Efficient counting of cell numbers in three-dimensional structures (cell clusters, spheres or aggregates) often poses a challenge for the existing image analysis software. We present a novel approach to the problem, for the use on fluorescence-stained three-dimensional volumes (z-stacks) obtained using confocal microscope. The method combines the 2D segmentation of nuclei slices using grabcut algorithm, followed by three-dimensional region labelling and nuclei assembly. The software has been developed with the use of Python software, as well as the Bio-Formats, Open-CV and SciPy libraries. Time consumption, precision and scalability of the method have been compared with other available nuclei calculating methods (manual counting and available ImageJ plugins). We also explored the possibility to use of our algorithm on z-stacks obtained using regular fluorescent microscope.
This research has received funding from the National Science grant number 2013/09/D/NZ4/01692.
Maciej Dabrowski1, Zuzanna Bukowy-Bieryllo1, Agnieszka Wyszomirska-Fedoruk2, Magdalena Pikulska1, Michal Witt1, Ewa Zietkiewicz1
1Institute of Human Genetics, Polish Academy of Sciences, Poznan, Poland; 2Institute of Bioorganic Chemistry, Polish Academy of Sciences, Poznan, Poland
Correspondence: Maciej Dabrowski (email@example.com)
In vitro culturing of the respiratory epithelial cells is a primary step in studies on the structure, functioning and differentiation of the respiratory epithelium (RE). It is also used during diagnostic process of primary ciliary dyskinesia, to obtain cilia without secondary changes caused by infection load. Two most commonly used methods of culturing airway epithelial cells are: the air-liquid interface (ALI) culture and the sequential culture (Jorissen’s method). In the sequential culture cells are first cultured adhered to a layer of collagen gel, after reaching confluence, the cell sheets are released from the collagen layer and transferred into suspension. Although much is known about the expression of genes during differentiation of airway epithelial cells cultured at the ALI culture, not much information exists about the epithelium differentiation chronology in the sequential culture of RE cells. Here, using a panel of antibodies against proteins characteristic for different epithelial cell types, we characterized the different stages of epithelial differentiation. Basal cells of the epithelium were monitored using antibody against p63 protein, antibody against MUC5AC protein was used to detect secretory (goblet) cells and antibody against CC10 was used to detect club cells (previously known as Clara cells). Ciliated airway cells were detected using antibodies against cilia-specific proteins - acetylated α-tubulin or RSPH4A. Expression of proteins was analyzed at different time-points of the culture (at culture start, after proliferation period, at the beginning and the end of cell differentiation). In addition to the protein expression, the time-dependent changes in the gene expression level were monitored, using multiplex RT-PCR with primers against cDNA of several genes: DNAH5, CCDC40, ZMYND10, RSPH4A, CFTR, GAPDH.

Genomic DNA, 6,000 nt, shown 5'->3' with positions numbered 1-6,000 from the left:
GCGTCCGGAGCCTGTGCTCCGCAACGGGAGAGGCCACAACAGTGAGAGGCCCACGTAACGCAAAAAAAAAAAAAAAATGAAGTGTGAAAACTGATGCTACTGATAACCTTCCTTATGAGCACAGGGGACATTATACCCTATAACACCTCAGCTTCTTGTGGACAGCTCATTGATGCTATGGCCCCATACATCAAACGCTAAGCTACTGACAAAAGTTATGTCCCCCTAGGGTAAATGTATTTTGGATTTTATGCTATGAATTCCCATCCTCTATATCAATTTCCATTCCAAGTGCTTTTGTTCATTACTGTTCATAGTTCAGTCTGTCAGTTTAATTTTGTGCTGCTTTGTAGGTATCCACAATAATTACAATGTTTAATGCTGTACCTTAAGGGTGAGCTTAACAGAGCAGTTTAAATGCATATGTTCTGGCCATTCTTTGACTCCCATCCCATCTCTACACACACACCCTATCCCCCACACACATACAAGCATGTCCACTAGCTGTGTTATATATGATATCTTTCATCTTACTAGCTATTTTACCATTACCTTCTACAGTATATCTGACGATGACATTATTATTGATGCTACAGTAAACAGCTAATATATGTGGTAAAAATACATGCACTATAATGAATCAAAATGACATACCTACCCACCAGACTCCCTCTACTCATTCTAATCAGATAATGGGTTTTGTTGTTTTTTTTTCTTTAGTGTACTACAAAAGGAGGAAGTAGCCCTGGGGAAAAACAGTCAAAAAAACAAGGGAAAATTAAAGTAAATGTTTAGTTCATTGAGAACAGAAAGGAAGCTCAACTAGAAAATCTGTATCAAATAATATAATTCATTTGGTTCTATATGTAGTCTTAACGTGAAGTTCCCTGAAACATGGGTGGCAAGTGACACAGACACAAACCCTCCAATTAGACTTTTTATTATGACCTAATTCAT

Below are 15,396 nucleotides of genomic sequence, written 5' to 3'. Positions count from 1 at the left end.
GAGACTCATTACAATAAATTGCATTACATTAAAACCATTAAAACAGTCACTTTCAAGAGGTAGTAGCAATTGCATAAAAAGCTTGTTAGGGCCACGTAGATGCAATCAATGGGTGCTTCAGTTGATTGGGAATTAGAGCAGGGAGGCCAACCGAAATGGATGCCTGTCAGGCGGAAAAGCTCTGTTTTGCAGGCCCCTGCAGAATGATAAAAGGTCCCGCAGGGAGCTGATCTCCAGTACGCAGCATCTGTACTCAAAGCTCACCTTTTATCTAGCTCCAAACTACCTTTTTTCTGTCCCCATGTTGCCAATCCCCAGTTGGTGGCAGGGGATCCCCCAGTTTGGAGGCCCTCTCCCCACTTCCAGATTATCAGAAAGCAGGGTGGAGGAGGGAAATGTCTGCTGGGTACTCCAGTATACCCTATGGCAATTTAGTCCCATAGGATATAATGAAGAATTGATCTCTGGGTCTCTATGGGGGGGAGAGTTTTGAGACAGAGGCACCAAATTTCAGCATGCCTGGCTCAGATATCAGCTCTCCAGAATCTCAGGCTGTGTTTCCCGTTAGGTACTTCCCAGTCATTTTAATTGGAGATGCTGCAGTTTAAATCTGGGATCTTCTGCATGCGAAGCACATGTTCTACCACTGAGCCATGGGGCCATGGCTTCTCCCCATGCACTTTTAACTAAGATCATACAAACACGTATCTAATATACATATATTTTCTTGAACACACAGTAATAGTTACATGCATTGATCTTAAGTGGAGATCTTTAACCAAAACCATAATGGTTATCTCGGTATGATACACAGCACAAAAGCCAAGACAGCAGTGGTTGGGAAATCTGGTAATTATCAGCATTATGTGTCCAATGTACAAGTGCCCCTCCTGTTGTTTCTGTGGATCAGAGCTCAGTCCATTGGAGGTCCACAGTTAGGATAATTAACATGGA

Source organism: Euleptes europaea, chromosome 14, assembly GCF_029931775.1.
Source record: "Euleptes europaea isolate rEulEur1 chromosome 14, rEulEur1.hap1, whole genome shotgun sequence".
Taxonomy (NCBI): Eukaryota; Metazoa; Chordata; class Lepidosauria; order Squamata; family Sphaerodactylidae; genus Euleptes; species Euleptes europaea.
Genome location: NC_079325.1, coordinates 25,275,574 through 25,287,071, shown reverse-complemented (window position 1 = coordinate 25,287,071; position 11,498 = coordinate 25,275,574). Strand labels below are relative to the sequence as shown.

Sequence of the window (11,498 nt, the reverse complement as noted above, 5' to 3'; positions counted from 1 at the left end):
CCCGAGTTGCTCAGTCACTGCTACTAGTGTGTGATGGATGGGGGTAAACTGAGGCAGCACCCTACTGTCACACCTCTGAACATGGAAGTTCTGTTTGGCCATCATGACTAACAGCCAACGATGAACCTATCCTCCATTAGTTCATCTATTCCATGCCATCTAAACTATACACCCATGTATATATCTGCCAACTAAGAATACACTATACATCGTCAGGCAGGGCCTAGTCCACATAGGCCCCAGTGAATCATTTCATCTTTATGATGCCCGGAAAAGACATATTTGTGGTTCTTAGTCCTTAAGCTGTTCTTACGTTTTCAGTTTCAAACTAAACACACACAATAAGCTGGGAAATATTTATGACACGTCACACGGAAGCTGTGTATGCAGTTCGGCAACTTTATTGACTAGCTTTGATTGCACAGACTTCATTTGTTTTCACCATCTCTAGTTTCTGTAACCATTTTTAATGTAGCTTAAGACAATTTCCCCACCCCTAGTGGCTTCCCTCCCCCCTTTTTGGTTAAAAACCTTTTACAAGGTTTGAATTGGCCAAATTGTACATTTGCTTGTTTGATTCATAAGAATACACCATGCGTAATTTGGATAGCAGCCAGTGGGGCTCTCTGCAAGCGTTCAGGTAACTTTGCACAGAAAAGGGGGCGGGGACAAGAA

Study supported by the National Science Centre grants 2013/09/D/NZ4/01692 ZBB, 2014/13/B/NZ2/03858 EZ, 2016/20/T/NZ4/00525 MD.
P06 Preliminary results of whole exome sequencing in Turkish primary ciliary dyskinesia patients - Hacettepe University Experience: “Three candidate genes, five novel and two known mutations”
Nagehan Emiralioğlu1, Ekim Taşkıran2, Can Koşukçu2, Gökçen Dilşa Tuğcu1, Sanem Eşref1, Mina Gharibzadeh Hızal1, Ebru Yalçın1, Deniz Doğru Ersöz1, Nural Kiper1, Mehmet Alikaşifoğlu2, Uğur Özçelik1
1Hacettepe University Faculty of Medicine, Department of Paediatric Pulmonology, Ankara, Turkey; 2Hacettepe University Faculty of Medicine, Department of Medical Genetic, Ankara, Turkey